Parental alienation often manifests in different ways in a child. This makes it somewhat difficult to get a good feel for how badly they end up affected and how severe the parental alienation tactics are.
But in almost every case of parental alienation, you will notice a difference in how your child behaves. In fact, behavioral changes often tip parents off that something is amiss. In what ways does parental alienation affect a child’s behavior?
Angry emotional disturbances
Psychology Today examines parental alienation from different angles. This includes how a child’s behavior may change in the wake of this abusive treatment. Behaviorally, most parents first notice the change as it relates to them directly. In other words, they notice when a child grows more hostile and unwelcoming toward them.
Children suffering from parental alienation often display anger, agitation and reluctance toward spending time with you. They may lash out at you. They can also sometimes get overly-critical, criticizing everything you do or say. Even if they had no issues before, this can change seemingly overnight.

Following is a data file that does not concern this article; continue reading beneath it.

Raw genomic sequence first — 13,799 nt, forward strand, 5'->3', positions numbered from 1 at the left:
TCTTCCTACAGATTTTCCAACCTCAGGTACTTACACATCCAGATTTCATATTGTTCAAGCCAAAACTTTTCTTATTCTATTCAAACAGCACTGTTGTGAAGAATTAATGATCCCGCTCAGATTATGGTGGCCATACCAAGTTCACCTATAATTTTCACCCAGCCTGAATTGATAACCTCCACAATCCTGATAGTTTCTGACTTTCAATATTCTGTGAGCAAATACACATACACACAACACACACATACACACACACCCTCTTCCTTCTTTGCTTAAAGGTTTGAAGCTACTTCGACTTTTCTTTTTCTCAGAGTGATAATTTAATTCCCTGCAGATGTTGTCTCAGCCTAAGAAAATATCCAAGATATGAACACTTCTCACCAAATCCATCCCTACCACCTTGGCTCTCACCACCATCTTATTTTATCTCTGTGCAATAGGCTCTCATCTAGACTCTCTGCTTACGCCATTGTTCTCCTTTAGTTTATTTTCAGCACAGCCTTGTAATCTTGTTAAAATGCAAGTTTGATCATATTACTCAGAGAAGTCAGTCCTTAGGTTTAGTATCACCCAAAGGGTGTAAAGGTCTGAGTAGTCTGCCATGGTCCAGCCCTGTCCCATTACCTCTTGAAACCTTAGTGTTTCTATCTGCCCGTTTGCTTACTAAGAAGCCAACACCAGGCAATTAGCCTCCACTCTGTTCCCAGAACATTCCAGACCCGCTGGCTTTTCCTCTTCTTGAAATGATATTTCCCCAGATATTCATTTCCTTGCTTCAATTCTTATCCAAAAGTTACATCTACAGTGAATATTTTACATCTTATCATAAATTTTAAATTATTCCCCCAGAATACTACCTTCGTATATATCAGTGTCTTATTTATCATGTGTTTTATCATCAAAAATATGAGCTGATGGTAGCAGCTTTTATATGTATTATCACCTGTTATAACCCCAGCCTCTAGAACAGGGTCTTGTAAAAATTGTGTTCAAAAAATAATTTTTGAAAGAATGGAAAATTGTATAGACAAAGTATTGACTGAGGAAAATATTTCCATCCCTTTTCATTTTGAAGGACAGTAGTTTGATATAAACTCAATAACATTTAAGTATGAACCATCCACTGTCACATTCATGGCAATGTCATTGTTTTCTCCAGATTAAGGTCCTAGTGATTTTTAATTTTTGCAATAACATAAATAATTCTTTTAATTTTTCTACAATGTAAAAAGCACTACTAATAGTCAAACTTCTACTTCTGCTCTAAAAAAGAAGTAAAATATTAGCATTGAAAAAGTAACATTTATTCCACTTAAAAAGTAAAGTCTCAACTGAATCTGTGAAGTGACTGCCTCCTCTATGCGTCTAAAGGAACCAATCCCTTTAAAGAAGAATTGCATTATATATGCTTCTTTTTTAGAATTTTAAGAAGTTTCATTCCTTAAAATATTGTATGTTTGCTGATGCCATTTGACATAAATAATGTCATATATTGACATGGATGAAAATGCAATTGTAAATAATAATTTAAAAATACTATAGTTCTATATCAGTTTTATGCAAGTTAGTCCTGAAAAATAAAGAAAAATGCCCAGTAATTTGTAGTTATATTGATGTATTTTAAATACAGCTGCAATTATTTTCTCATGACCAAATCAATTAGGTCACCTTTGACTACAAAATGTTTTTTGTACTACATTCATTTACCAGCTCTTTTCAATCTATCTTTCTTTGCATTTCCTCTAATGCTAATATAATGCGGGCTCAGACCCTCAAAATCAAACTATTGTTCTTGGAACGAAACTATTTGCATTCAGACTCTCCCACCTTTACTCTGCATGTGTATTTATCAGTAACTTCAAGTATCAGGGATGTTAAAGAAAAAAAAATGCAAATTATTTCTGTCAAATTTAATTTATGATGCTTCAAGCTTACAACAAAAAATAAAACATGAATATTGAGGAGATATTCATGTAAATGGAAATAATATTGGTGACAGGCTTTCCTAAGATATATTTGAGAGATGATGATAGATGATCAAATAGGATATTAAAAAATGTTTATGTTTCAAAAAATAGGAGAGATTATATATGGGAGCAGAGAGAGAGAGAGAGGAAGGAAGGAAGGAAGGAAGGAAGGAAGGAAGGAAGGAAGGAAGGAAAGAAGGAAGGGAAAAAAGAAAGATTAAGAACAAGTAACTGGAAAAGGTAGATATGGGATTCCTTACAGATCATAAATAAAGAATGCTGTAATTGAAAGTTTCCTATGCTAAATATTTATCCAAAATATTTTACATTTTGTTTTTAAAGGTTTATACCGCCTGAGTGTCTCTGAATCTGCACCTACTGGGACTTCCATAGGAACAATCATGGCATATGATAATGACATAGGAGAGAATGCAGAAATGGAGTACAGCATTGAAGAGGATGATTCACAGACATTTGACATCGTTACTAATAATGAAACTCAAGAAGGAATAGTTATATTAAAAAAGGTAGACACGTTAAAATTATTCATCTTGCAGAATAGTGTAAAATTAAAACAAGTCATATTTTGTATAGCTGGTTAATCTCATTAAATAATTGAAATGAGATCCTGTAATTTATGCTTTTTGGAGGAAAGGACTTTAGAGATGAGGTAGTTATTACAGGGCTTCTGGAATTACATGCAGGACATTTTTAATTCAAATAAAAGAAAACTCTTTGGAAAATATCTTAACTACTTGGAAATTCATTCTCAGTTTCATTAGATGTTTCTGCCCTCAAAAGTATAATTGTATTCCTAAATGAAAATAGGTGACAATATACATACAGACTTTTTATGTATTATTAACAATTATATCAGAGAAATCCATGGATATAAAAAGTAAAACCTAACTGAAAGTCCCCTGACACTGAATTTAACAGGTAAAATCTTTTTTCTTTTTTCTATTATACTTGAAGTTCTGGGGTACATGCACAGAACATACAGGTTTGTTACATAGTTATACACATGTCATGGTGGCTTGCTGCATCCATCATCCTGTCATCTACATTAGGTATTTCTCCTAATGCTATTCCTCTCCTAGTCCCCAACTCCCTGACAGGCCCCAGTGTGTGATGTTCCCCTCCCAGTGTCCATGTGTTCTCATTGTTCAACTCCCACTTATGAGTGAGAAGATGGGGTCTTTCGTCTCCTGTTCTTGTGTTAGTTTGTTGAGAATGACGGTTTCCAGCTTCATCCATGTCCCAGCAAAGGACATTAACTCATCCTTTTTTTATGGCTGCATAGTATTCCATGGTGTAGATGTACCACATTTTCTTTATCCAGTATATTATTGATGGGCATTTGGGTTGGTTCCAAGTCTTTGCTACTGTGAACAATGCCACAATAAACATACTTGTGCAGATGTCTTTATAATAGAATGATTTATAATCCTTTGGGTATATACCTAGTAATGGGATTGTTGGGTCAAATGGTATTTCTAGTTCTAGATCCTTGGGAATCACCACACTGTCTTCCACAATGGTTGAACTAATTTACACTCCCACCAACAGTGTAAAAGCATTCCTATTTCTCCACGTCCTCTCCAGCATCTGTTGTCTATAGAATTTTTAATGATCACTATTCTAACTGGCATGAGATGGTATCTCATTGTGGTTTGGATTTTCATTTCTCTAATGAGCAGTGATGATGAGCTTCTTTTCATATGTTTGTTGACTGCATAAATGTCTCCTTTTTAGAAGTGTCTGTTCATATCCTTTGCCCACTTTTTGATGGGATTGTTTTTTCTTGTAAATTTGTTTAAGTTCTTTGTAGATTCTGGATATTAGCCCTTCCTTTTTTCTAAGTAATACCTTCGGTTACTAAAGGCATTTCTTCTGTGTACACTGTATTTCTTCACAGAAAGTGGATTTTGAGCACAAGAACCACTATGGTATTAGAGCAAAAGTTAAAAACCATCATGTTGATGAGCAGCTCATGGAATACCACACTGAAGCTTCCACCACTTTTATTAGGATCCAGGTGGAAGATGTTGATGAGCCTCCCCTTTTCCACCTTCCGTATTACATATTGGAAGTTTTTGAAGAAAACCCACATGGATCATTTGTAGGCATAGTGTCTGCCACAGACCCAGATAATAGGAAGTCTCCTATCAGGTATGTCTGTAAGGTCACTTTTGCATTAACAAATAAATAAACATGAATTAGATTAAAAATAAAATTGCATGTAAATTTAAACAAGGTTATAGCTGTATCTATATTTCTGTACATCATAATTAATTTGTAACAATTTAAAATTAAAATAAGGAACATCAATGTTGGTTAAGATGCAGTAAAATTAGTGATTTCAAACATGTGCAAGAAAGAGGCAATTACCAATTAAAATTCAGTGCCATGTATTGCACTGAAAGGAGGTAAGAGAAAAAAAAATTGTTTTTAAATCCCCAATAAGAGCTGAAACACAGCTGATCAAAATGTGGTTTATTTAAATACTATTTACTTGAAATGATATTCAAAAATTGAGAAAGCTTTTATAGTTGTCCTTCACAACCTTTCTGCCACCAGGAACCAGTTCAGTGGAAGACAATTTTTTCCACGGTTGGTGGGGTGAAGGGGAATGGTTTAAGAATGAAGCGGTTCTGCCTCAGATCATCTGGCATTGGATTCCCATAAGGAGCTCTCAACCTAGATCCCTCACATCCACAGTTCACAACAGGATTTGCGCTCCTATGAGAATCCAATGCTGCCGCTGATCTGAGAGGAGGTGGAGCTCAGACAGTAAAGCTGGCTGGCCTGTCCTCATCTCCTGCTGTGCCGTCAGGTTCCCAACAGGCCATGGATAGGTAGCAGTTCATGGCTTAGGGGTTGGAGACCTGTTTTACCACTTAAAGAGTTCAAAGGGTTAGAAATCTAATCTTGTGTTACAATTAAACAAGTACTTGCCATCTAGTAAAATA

Emergence of depression and guilt
They can also go through other changes that do not directly relate to you. Many children may seem depressed, reticent and withdrawn. They could seem gloomy and may retract from contact with their peers and other loved ones.
Some children grow restless and angry. They may display their aggression through combative behavior. They could get into fights with peers and disrespect figures of authority. They often lack sufficient explanation for their actions.
If you notice your child displaying such signs, consider speaking to a legal expert. They can help you decide how to tackle this possible case of parental alienation.